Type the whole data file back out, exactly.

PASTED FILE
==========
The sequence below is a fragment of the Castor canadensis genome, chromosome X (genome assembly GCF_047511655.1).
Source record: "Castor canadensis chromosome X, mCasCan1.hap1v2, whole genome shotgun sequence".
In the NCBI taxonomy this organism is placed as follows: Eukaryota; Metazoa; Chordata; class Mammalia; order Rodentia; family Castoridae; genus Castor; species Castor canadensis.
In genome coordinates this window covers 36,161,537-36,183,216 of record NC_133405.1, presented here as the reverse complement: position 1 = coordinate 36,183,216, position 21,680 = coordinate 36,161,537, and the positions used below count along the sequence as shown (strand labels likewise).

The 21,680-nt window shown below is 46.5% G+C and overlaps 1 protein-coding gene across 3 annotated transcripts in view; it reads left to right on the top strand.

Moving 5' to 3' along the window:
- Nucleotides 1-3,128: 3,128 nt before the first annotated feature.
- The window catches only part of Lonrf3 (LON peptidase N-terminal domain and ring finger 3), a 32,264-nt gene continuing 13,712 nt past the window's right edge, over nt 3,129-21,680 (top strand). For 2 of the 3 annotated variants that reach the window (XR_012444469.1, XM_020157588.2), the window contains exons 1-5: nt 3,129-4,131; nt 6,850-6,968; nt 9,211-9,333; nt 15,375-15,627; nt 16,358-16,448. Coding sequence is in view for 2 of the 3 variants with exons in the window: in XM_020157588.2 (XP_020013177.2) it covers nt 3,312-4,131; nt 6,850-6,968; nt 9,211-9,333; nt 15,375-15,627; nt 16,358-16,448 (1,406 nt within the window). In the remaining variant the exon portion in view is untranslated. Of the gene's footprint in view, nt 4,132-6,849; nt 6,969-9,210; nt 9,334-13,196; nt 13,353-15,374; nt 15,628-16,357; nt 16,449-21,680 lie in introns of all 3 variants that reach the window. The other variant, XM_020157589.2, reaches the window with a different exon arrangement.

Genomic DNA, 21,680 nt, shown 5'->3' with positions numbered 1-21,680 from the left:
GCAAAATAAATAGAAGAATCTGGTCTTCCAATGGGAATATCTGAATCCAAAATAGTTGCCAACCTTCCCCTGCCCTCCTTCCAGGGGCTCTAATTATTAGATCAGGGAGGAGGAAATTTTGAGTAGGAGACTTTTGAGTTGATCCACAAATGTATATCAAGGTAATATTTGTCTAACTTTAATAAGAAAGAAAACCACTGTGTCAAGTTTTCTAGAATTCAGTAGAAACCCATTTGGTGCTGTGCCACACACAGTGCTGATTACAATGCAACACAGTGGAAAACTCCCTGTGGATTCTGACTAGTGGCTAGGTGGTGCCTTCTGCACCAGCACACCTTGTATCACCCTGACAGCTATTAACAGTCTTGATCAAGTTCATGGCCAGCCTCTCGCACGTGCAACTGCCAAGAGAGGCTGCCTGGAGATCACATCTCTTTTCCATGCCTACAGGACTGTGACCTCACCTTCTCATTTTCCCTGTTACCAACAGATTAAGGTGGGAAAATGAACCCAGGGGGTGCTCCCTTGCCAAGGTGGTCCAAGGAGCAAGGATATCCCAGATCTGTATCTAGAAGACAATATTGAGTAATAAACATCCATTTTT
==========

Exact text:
The sequence below is a fragment of the Castor canadensis genome, chromosome X (genome assembly GCF_047511655.1).
Source record: "Castor canadensis chromosome X, mCasCan1.hap1v2, whole genome shotgun sequence".
In the NCBI taxonomy this organism is placed as follows: Eukaryota; Metazoa; Chordata; class Mammalia; order Rodentia; family Castoridae; genus Castor; species Castor canadensis.
In genome coordinates this window covers 36,161,537-36,183,216 of record NC_133405.1, presented here as the reverse complement: position 1 = coordinate 36,183,216, position 21,680 = coordinate 36,161,537, and the positions used below count along the sequence as shown (strand labels likewise).

The 21,680-nt window shown below is 46.5% G+C and overlaps 1 protein-coding gene across 3 annotated transcripts in view; it reads left to right on the top strand.

Moving 5' to 3' along the window:
- Nucleotides 1-3,128: 3,128 nt before the first annotated feature.
- The window catches only part of Lonrf3 (LON peptidase N-terminal domain and ring finger 3), a 32,264-nt gene continuing 13,712 nt past the window's right edge, over nt 3,129-21,680 (top strand). For 2 of the 3 annotated variants that reach the window (XR_012444469.1, XM_020157588.2), the window contains exons 1-5: nt 3,129-4,131; nt 6,850-6,968; nt 9,211-9,333; nt 15,375-15,627; nt 16,358-16,448. Coding sequence is in view for 2 of the 3 variants with exons in the window: in XM_020157588.2 (XP_020013177.2) it covers nt 3,312-4,131; nt 6,850-6,968; nt 9,211-9,333; nt 15,375-15,627; nt 16,358-16,448 (1,406 nt within the window). In the remaining variant the exon portion in view is untranslated. Of the gene's footprint in view, nt 4,132-6,849; nt 6,969-9,210; nt 9,334-13,196; nt 13,353-15,374; nt 15,628-16,357; nt 16,449-21,680 lie in introns of all 3 variants that reach the window. The other variant, XM_020157589.2, reaches the window with a different exon arrangement.

Genomic DNA, 21,680 nt, shown 5'->3' with positions numbered 1-21,680 from the left:
GCAAAATAAATAGAAGAATCTGGTCTTCCAATGGGAATATCTGAATCCAAAATAGTTGCCAACCTTCCCCTGCCCTCCTTCCAGGGGCTCTAATTATTAGATCAGGGAGGAGGAAATTTTGAGTAGGAGACTTTTGAGTTGATCCACAAATGTATATCAAGGTAATATTTGTCTAACTTTAATAAGAAAGAAAACCACTGTGTCAAGTTTTCTAGAATTCAGTAGAAACCCATTTGGTGCTGTGCCACACACAGTGCTGATTACAATGCAACACAGTGGAAAACTCCCTGTGGATTCTGACTAGTGGCTAGGTGGTGCCTTCTGCACCAGCACACCTTGTATCACCCTGACAGCTATTAACAGTCTTGATCAAGTTCATGGCCAGCCTCTCGCACGTGCAACTGCCAAGAGAGGCTGCCTGGAGATCACATCTCTTTTCCATGCCTACAGGACTGTGACCTCACCTTCTCATTTTCCCTGTTACCAACAGATTAAGGTGGGAAAATGAACCCAGGGGGTGCTCCCTTGCCAAGGTGGTCCAAGGAGCAAGGATATCCCAGATCTGTATCTAGAAGACAATATTGAGTAATAAACATCCATTTTT